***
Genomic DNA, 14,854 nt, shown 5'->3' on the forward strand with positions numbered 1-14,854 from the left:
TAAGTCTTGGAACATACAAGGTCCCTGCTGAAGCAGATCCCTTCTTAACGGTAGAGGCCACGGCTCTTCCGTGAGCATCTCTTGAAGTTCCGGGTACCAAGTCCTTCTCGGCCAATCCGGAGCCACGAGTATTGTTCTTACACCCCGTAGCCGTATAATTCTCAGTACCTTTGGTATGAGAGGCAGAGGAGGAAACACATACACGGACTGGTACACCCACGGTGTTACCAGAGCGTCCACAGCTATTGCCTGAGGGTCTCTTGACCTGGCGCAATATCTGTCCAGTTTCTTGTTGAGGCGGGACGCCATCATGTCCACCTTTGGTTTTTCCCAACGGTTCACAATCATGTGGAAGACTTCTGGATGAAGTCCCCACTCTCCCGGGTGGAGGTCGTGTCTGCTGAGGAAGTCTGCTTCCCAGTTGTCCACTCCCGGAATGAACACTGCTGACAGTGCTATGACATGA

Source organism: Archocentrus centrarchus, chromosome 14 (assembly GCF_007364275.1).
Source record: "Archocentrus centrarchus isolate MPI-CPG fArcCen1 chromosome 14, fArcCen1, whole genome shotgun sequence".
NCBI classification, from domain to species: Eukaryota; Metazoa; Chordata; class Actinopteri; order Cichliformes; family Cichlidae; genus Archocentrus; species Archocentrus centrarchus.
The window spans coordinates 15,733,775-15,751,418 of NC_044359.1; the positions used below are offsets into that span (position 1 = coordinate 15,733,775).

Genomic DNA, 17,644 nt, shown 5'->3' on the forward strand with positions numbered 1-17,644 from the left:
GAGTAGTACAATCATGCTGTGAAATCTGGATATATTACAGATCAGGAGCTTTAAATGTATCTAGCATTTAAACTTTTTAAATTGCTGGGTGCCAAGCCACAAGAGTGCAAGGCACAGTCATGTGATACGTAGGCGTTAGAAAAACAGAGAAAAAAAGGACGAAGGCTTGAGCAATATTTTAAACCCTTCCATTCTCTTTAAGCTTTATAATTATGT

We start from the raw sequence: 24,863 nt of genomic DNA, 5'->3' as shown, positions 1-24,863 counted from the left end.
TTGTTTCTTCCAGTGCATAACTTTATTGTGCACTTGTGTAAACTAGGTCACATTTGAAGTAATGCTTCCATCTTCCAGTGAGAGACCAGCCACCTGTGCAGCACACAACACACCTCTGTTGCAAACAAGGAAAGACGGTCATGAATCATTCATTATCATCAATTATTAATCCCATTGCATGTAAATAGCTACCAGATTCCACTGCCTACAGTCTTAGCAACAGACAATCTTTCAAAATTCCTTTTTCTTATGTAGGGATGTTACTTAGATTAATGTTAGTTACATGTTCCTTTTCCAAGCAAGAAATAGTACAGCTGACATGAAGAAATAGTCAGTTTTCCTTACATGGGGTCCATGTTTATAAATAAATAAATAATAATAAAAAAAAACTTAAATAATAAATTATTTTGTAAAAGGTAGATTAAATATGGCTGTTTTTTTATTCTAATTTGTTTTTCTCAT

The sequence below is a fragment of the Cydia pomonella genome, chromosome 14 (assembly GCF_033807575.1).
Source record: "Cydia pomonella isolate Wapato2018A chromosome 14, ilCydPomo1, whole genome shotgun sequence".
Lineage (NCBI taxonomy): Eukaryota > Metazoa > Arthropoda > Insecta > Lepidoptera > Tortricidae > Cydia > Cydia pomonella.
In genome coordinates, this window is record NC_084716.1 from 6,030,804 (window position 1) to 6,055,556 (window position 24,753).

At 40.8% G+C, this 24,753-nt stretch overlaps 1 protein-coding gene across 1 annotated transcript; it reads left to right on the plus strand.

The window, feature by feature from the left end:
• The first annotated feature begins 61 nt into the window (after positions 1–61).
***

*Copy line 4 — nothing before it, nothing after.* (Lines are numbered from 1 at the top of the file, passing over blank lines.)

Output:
Source record: "Archocentrus centrarchus isolate MPI-CPG fArcCen1 chromosome 14, fArcCen1, whole genome shotgun sequence".